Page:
NORFOLK, Va. (WAVY) - 10 On Your Side has learned another Norfolk-based ship has been ordered to help shape the tip of the spear aimed at Syria.
A Defense official told WAVY News’ Art Kohn the USS Stout will be relieving one of the four Norfolk-based ships in the Mediterranean within striking distance of Syria. However, the Navy will keep all five warships on station for at least a little while.
The ships currently at sea in the region are the USS Mahan, the USS Ramage, the USS Barry and the USS Gravely. The defense official would not say which ship was going to be relieved or why, but there is good reason to believe it may be the USS Mahan because it was on it's way home from deployment before being redirected to respond to the crisis.
The USS Stout is manned by 33 officers, 38 chief petty officers, and 210 enlisted personnel. Multiply that by five, and you have about 1,405 Norfolk-based sailors in harm's way.
"I'm just struck by this as a Virginian," said Virginia Senator Tim Kaine on CNN Thursday morning. "We are the most connected to the military of any of the states in terms of our veteran population, the soldiers and sailors and air-men and women and marines who are here."
On CNN, Kaine said he believes the President needs to make his case for military action to both Congress and the American people.
"We shouldn't ask people to fight in a war unless they know that they've got the full weight of our political leadership behind them and the American public supports the mission," he said.
Although Kaine wants to hear the President make his case for a strike on Syria, unlike 4th District Congressman Randy Forbes and Congressman Rigell, Senator Kaine does not believe the War Powers Act would prevent the President from launching an emergency strike before going to Congress. He said the President would just have to go back to Congress for a vote after he took emergency action.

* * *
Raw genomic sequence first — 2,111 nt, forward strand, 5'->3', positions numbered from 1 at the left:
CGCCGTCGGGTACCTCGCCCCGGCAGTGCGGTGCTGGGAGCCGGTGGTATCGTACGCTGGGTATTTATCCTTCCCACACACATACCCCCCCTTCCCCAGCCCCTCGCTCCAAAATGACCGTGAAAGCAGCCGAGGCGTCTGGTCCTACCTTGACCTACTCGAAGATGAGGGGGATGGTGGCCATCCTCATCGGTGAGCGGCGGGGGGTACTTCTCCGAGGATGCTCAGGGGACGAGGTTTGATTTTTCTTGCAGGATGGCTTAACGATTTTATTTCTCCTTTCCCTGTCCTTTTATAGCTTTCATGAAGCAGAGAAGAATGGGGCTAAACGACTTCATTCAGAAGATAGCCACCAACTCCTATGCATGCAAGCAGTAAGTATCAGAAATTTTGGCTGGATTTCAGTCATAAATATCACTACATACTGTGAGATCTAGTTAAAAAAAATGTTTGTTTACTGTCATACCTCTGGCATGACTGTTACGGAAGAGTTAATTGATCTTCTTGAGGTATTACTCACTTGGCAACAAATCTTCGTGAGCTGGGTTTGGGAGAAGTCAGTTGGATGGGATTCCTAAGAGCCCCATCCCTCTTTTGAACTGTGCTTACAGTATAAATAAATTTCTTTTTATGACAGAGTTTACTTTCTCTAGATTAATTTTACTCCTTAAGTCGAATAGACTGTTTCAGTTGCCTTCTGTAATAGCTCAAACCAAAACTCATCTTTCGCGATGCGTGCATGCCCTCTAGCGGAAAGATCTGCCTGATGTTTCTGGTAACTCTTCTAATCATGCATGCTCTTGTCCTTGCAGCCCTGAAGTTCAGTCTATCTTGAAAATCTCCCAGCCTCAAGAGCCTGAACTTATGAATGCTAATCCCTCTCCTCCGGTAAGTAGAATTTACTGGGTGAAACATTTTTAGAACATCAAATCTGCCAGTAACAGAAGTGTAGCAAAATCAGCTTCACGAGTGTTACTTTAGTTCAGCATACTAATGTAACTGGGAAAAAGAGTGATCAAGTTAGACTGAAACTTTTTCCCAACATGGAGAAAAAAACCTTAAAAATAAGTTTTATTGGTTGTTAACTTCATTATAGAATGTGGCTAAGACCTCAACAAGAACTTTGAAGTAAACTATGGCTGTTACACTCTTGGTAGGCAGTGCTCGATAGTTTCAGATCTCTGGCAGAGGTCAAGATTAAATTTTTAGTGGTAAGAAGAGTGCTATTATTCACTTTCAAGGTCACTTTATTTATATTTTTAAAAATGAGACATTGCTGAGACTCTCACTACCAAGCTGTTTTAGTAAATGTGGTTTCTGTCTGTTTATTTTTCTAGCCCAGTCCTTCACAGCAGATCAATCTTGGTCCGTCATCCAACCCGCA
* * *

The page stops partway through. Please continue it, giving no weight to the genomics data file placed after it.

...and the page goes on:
Appearing on FOX News Thursday morning, Forbes said he would not support a military strike on Syria, but would give the President an opportunity to make a case for it. He also expressed concern about an exit strategy for the U.S. if the Obama administration orders a military strike.
"I think that nobody can guarantee that this is going to be just a two-day conflict, as the President has talked about. We could be locked in for years in a conflict in Syria," Forbes said.
Syrian President Bashar al-Assad has said his country will defend itself against any aggression. But, if the Obama Administration orders a strike on Syria, our local fleet may be fighting more than just the Assad regime. Russia has also dispatched warships to the region to bolster Syria's defenses -- but it's not the only country backing Assad.
"Iran indicated [Tuesday] if there was an effort by any outside party to take any steps against the Assad Regime, they'd contemplate military action against Israel...," Kaine told WAVY.com on Wednesday.
"This rattling of sabers in Syria takes us, our eye off the real ball which is Iran," Forbes said. "I think Iran is loving the fact that we're focusing on Syria."
U.N. inspectors are still focusing on finding conclusive evidence that Syria's regime did in fact use chemical weapons on its own people. The Secretary General said the U.N. may not have that evidence until Saturday or later, but if proved true, that, according to Kaine, would force the Obama Administration to take action.
"It is completely over the line for a government or any entity to use chemical weapons, and there has to be a consequence for it," Kaine said.
Congressman Rigell was able to get 118 of his colleagues in the House to sign a letter he sent to the President, urging him to lay out his strategy for Syria to the Congress before taking any military action. 18 Democrats signed on.
President Obama said he has not made a decision about a military strike, but his national security adviser and intelligence chief began briefing Congress via a teleconference Thursday evening. Others at the meeting included Secretary of State John Kerry, Secretary of Defense Chuck Hagel, and senior White House officials.
Earlier Thursday evening, U.K. Prime Minister David Cameron lost a vote in Parliament endorsing military action against Syria.
Stay with WAVY.com and WAVY News 10 at 11 p.m. and 4:30 a.m. for updates on the President's meeting in Washington and the U.S.'s position on the crisis in Syria.
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